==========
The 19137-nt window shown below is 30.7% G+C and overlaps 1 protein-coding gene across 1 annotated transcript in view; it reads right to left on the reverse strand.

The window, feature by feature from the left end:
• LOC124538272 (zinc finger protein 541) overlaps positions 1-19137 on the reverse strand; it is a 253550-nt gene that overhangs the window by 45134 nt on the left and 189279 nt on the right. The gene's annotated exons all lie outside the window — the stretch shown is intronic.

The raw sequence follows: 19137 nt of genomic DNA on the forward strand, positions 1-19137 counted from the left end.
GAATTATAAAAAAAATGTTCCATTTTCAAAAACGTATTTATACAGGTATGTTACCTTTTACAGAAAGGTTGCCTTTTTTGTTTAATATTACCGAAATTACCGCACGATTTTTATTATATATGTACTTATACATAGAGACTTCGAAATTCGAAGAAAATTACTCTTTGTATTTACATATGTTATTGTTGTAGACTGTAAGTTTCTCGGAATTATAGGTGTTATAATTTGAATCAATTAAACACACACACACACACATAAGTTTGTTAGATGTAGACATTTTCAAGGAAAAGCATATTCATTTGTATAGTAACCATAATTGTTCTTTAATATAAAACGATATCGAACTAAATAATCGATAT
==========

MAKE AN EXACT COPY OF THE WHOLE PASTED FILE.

The 19137-nt window shown below is 30.7% G+C and overlaps 1 protein-coding gene across 1 annotated transcript in view; it reads right to left on the reverse strand.

The window, feature by feature from the left end:
• LOC124538272 (zinc finger protein 541) overlaps positions 1-19137 on the reverse strand; it is a 253550-nt gene that overhangs the window by 45134 nt on the left and 189279 nt on the right. The gene's annotated exons all lie outside the window — the stretch shown is intronic.

The raw sequence follows: 19137 nt of genomic DNA on the forward strand, positions 1-19137 counted from the left end.
GAATTATAAAAAAAATGTTCCATTTTCAAAAACGTATTTATACAGGTATGTTACCTTTTACAGAAAGGTTGCCTTTTTTGTTTAATATTACCGAAATTACCGCACGATTTTTATTATATATGTACTTATACATAGAGACTTCGAAATTCGAAGAAAATTACTCTTTGTATTTACATATGTTATTGTTGTAGACTGTAAGTTTCTCGGAATTATAGGTGTTATAATTTGAATCAATTAAACACACACACACACACATAAGTTTGTTAGATGTAGACATTTTCAAGGAAAAGCATATTCATTTGTATAGTAACCATAATTGTTCTTTAATATAAAACGATATCGAACTAAATAATCGATAT